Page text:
Eileen Nixon’s Story

Eileen Nixon by Allen Nixon

‘Dad, something’s up with Mom—she’s not acting right.’ In the Fall of 2011, Al Nixon’s daughters approached him with the unsettling observation that Eileen Nixon’s mannerisms were off in an unnamable but frightening way.

Sadly, the girls were right. In 2013, Eileen Nixon received a diagnosis of PSP. Eileen: Al’s beloved wife. Mother to four accomplished daughters, operating room nurse. Faithful friend. Good skier. Downward dog expert. And brave beyond belief.

Despite the bad news, Eileen was determined to make a difference. She enrolled in clinical trials that required arduous travel, lumbar punctures, MRI’s, CAT scans, and extensive questionnaires. She planned to donate her brain for research and did.

The whole family joined in the fight. But as Eileen’s symptoms exacerbated, Al was up most of the night helping her. “I was burning out as a caregiver.” His daughters insisted that he get help – for himself. Eileen’s neurologist directed Al to CurePSP.

There, Al called Debbie Feldman, a CurePSP Peer Supporter who had lost a spouse to PSP. “At the beginning, we all met in person, including Eileen,” says Al. Debbie kept us ahead of the curve—explaining symptoms that might manifest and practical advice for controlling them.”  Debbie and her husband Samuel’s story can also be found in this “Personal Stories” section of the CurePSP website.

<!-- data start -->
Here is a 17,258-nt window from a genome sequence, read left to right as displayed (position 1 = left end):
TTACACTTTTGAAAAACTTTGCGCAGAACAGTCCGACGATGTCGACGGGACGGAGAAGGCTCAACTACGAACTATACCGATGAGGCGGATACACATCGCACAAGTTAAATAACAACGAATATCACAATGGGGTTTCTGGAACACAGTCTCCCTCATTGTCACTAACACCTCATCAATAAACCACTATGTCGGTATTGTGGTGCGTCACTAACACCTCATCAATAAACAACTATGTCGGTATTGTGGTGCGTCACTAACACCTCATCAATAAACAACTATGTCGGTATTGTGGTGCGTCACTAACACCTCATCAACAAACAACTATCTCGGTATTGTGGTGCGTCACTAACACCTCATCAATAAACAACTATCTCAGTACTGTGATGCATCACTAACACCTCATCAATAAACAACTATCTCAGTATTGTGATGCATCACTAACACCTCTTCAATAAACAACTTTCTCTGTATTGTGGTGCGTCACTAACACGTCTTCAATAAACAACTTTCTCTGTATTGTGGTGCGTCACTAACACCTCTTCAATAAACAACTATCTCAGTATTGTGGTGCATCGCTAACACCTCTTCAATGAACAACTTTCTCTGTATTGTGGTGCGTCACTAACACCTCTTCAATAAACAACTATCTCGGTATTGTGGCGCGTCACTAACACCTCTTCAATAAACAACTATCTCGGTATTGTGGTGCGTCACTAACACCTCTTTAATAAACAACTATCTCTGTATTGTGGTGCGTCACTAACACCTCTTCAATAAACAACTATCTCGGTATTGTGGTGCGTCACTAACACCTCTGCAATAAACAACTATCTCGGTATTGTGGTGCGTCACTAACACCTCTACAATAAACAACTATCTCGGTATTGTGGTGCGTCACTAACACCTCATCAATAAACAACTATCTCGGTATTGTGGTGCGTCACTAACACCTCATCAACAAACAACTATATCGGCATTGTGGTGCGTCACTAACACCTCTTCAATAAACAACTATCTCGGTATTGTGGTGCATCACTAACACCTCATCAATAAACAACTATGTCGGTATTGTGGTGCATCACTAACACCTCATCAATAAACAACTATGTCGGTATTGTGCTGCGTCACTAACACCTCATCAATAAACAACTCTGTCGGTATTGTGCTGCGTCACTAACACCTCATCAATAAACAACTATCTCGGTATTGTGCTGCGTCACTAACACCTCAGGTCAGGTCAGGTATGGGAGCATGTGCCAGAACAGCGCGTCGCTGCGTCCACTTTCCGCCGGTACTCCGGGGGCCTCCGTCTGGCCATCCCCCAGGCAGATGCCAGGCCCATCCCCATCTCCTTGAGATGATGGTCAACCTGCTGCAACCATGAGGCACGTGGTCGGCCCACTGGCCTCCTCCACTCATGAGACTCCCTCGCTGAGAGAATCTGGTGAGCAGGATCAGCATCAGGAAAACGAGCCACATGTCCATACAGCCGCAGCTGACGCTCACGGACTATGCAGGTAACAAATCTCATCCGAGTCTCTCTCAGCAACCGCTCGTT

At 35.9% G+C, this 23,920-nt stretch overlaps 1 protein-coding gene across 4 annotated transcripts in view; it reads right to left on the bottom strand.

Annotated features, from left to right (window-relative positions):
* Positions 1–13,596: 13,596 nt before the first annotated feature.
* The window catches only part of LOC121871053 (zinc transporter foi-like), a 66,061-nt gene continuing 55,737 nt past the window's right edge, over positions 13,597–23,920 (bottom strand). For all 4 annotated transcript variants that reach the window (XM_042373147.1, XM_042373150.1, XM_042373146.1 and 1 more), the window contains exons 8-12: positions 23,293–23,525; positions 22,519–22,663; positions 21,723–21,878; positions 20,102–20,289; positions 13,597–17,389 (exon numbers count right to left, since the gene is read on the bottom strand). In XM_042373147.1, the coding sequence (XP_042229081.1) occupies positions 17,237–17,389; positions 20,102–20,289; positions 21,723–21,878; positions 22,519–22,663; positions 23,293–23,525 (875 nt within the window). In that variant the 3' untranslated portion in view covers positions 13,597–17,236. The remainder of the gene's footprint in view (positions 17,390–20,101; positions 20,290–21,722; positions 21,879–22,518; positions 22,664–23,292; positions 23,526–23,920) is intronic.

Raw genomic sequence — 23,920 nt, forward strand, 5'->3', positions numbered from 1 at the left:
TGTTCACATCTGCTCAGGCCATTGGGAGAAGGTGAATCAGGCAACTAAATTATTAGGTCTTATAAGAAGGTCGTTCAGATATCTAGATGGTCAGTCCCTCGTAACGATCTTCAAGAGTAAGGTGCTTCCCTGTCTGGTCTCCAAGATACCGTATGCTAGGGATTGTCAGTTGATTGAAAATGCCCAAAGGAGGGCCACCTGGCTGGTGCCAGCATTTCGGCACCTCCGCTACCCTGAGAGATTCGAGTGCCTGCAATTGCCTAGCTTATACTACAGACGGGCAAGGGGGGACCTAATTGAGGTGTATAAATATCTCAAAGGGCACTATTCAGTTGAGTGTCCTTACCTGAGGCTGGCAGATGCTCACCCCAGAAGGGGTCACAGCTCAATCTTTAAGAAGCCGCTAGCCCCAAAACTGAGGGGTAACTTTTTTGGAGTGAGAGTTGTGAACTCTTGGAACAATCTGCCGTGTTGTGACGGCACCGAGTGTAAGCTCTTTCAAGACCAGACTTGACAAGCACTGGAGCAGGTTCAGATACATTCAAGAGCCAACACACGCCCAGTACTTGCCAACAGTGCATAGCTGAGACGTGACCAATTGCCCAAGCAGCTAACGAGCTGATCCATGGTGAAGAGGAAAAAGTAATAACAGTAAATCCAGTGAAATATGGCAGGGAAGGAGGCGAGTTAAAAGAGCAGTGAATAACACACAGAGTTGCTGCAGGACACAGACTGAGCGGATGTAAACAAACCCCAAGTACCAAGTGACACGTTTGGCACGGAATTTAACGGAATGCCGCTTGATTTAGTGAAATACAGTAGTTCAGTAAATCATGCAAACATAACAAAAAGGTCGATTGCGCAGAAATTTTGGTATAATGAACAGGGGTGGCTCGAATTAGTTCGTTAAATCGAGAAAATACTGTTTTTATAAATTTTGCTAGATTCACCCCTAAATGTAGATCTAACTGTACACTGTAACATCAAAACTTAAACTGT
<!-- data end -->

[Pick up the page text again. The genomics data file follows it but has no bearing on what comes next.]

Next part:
In November of 2016, just three years after Eileen’s diagnosis, PSP took its final toll, and at age 72, Al’s wife of 52 years, succumbed to it.

Al was devastated. But despite his anguish, he knew he had to do something. “I wanted to honor Eileen’s memory and the courageous way she confronted this terrible illness. There is a saying in life, ‘You learn, you earn, and then you return.’ Because of the help and kindness I received from Debbie, I wanted to do this for others.”

“My role is to act as a sounding board for someone’s questions and concerns. I let people know that they are not alone on this very lonely and difficult journey—and I am grateful to do it.”